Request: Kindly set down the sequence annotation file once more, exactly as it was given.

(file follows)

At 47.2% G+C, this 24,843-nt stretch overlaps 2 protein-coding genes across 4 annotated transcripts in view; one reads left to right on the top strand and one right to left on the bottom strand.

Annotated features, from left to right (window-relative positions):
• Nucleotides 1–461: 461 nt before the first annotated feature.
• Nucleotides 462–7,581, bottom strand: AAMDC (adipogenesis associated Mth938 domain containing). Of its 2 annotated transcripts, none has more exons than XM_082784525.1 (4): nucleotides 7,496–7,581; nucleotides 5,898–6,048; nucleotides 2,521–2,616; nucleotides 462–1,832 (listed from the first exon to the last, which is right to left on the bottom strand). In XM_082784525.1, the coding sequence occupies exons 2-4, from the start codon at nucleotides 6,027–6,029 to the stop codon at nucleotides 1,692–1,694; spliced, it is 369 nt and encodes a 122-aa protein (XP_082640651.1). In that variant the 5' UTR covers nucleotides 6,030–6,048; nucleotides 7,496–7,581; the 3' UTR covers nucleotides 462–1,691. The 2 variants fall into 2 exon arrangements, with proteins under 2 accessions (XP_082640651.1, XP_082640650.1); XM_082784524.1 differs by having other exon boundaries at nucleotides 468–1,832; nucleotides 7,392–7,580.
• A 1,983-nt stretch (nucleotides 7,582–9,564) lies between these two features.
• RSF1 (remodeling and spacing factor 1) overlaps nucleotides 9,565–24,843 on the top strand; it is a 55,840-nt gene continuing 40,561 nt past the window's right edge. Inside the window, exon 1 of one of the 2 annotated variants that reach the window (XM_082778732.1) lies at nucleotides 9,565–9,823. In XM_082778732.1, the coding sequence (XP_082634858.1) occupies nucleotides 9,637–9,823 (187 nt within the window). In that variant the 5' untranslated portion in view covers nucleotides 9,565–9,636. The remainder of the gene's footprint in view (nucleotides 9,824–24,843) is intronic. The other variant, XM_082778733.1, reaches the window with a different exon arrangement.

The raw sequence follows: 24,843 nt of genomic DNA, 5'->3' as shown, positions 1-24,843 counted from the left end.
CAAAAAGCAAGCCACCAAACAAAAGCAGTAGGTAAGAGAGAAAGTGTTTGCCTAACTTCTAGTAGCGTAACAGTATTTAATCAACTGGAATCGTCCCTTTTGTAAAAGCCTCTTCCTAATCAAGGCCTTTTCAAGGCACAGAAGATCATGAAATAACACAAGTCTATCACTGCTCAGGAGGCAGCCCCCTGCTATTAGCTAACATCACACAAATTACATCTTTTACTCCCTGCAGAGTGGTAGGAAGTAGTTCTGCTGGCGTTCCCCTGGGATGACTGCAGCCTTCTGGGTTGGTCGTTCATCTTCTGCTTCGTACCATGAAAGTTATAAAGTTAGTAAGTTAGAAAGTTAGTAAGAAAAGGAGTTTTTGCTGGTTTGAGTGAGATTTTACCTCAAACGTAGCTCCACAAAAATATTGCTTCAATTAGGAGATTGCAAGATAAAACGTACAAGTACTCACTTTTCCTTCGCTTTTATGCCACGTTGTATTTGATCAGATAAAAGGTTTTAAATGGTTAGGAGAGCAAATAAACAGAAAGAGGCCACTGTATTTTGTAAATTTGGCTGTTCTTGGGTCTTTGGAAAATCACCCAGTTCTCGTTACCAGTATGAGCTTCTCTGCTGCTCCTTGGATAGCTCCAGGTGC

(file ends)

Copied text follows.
At 47.2% G+C, this 24,843-nt stretch overlaps 2 protein-coding genes across 4 annotated transcripts in view; one reads left to right on the top strand and one right to left on the bottom strand.

Annotated features, from left to right (window-relative positions):
• Nucleotides 1–461: 461 nt before the first annotated feature.
• Nucleotides 462–7,581, bottom strand: AAMDC (adipogenesis associated Mth938 domain containing). Of its 2 annotated transcripts, none has more exons than XM_082784525.1 (4): nucleotides 7,496–7,581; nucleotides 5,898–6,048; nucleotides 2,521–2,616; nucleotides 462–1,832 (listed from the first exon to the last, which is right to left on the bottom strand). In XM_082784525.1, the coding sequence occupies exons 2-4, from the start codon at nucleotides 6,027–6,029 to the stop codon at nucleotides 1,692–1,694; spliced, it is 369 nt and encodes a 122-aa protein (XP_082640651.1). In that variant the 5' UTR covers nucleotides 6,030–6,048; nucleotides 7,496–7,581; the 3' UTR covers nucleotides 462–1,691. The 2 variants fall into 2 exon arrangements, with proteins under 2 accessions (XP_082640651.1, XP_082640650.1); XM_082784524.1 differs by having other exon boundaries at nucleotides 468–1,832; nucleotides 7,392–7,580.
• A 1,983-nt stretch (nucleotides 7,582–9,564) lies between these two features.
• RSF1 (remodeling and spacing factor 1) overlaps nucleotides 9,565–24,843 on the top strand; it is a 55,840-nt gene continuing 40,561 nt past the window's right edge. Inside the window, exon 1 of one of the 2 annotated variants that reach the window (XM_082778732.1) lies at nucleotides 9,565–9,823. In XM_082778732.1, the coding sequence (XP_082634858.1) occupies nucleotides 9,637–9,823 (187 nt within the window). In that variant the 5' untranslated portion in view covers nucleotides 9,565–9,636. The remainder of the gene's footprint in view (nucleotides 9,824–24,843) is intronic. The other variant, XM_082778733.1, reaches the window with a different exon arrangement.

The raw sequence follows: 24,843 nt of genomic DNA, 5'->3' as shown, positions 1-24,843 counted from the left end.
CAAAAAGCAAGCCACCAAACAAAAGCAGTAGGTAAGAGAGAAAGTGTTTGCCTAACTTCTAGTAGCGTAACAGTATTTAATCAACTGGAATCGTCCCTTTTGTAAAAGCCTCTTCCTAATCAAGGCCTTTTCAAGGCACAGAAGATCATGAAATAACACAAGTCTATCACTGCTCAGGAGGCAGCCCCCTGCTATTAGCTAACATCACACAAATTACATCTTTTACTCCCTGCAGAGTGGTAGGAAGTAGTTCTGCTGGCGTTCCCCTGGGATGACTGCAGCCTTCTGGGTTGGTCGTTCATCTTCTGCTTCGTACCATGAAAGTTATAAAGTTAGTAAGTTAGAAAGTTAGTAAGAAAAGGAGTTTTTGCTGGTTTGAGTGAGATTTTACCTCAAACGTAGCTCCACAAAAATATTGCTTCAATTAGGAGATTGCAAGATAAAACGTACAAGTACTCACTTTTCCTTCGCTTTTATGCCACGTTGTATTTGATCAGATAAAAGGTTTTAAATGGTTAGGAGAGCAAATAAACAGAAAGAGGCCACTGTATTTTGTAAATTTGGCTGTTCTTGGGTCTTTGGAAAATCACCCAGTTCTCGTTACCAGTATGAGCTTCTCTGCTGCTCCTTGGATAGCTCCAGGTGC